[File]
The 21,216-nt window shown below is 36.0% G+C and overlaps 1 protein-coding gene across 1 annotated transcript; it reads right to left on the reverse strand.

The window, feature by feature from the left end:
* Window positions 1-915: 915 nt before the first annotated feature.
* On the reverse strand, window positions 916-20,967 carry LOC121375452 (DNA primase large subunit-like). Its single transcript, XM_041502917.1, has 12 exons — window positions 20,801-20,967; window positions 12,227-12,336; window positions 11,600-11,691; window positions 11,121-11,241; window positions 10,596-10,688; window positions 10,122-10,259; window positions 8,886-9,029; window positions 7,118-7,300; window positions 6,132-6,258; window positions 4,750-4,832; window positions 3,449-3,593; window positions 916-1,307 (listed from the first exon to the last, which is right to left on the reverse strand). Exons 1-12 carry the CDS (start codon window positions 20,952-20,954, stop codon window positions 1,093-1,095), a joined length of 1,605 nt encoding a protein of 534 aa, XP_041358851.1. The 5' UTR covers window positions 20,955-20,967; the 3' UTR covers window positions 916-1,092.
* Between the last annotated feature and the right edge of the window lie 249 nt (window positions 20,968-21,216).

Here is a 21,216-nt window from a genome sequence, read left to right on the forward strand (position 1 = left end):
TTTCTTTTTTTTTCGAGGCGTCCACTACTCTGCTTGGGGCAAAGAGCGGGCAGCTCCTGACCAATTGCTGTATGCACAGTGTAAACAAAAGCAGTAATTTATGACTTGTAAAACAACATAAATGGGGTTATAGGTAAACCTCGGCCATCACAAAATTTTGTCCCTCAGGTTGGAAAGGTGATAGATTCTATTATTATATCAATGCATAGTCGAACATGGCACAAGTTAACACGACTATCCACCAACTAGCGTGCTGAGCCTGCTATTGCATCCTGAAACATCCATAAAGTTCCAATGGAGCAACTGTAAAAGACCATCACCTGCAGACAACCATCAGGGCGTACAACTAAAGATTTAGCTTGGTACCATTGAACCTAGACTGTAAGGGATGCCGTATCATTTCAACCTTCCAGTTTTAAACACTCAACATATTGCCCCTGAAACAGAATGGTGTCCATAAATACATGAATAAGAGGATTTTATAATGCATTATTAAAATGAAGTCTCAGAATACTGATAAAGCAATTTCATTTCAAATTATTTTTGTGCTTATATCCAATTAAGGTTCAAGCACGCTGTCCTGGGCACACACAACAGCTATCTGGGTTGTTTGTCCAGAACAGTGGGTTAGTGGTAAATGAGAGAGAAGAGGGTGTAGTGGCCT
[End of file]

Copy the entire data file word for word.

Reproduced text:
The 21,216-nt window shown below is 36.0% G+C and overlaps 1 protein-coding gene across 1 annotated transcript; it reads right to left on the reverse strand.

The window, feature by feature from the left end:
* Window positions 1-915: 915 nt before the first annotated feature.
* On the reverse strand, window positions 916-20,967 carry LOC121375452 (DNA primase large subunit-like). Its single transcript, XM_041502917.1, has 12 exons — window positions 20,801-20,967; window positions 12,227-12,336; window positions 11,600-11,691; window positions 11,121-11,241; window positions 10,596-10,688; window positions 10,122-10,259; window positions 8,886-9,029; window positions 7,118-7,300; window positions 6,132-6,258; window positions 4,750-4,832; window positions 3,449-3,593; window positions 916-1,307 (listed from the first exon to the last, which is right to left on the reverse strand). Exons 1-12 carry the CDS (start codon window positions 20,952-20,954, stop codon window positions 1,093-1,095), a joined length of 1,605 nt encoding a protein of 534 aa, XP_041358851.1. The 5' UTR covers window positions 20,955-20,967; the 3' UTR covers window positions 916-1,092.
* Between the last annotated feature and the right edge of the window lie 249 nt (window positions 20,968-21,216).

Here is a 21,216-nt window from a genome sequence, read left to right on the forward strand (position 1 = left end):
TTTCTTTTTTTTTCGAGGCGTCCACTACTCTGCTTGGGGCAAAGAGCGGGCAGCTCCTGACCAATTGCTGTATGCACAGTGTAAACAAAAGCAGTAATTTATGACTTGTAAAACAACATAAATGGGGTTATAGGTAAACCTCGGCCATCACAAAATTTTGTCCCTCAGGTTGGAAAGGTGATAGATTCTATTATTATATCAATGCATAGTCGAACATGGCACAAGTTAACACGACTATCCACCAACTAGCGTGCTGAGCCTGCTATTGCATCCTGAAACATCCATAAAGTTCCAATGGAGCAACTGTAAAAGACCATCACCTGCAGACAACCATCAGGGCGTACAACTAAAGATTTAGCTTGGTACCATTGAACCTAGACTGTAAGGGATGCCGTATCATTTCAACCTTCCAGTTTTAAACACTCAACATATTGCCCCTGAAACAGAATGGTGTCCATAAATACATGAATAAGAGGATTTTATAATGCATTATTAAAATGAAGTCTCAGAATACTGATAAAGCAATTTCATTTCAAATTATTTTTGTGCTTATATCCAATTAAGGTTCAAGCACGCTGTCCTGGGCACACACAACAGCTATCTGGGTTGTTTGTCCAGAACAGTGGGTTAGTGGTAAATGAGAGAGAAGAGGGTGTAGTGGCCT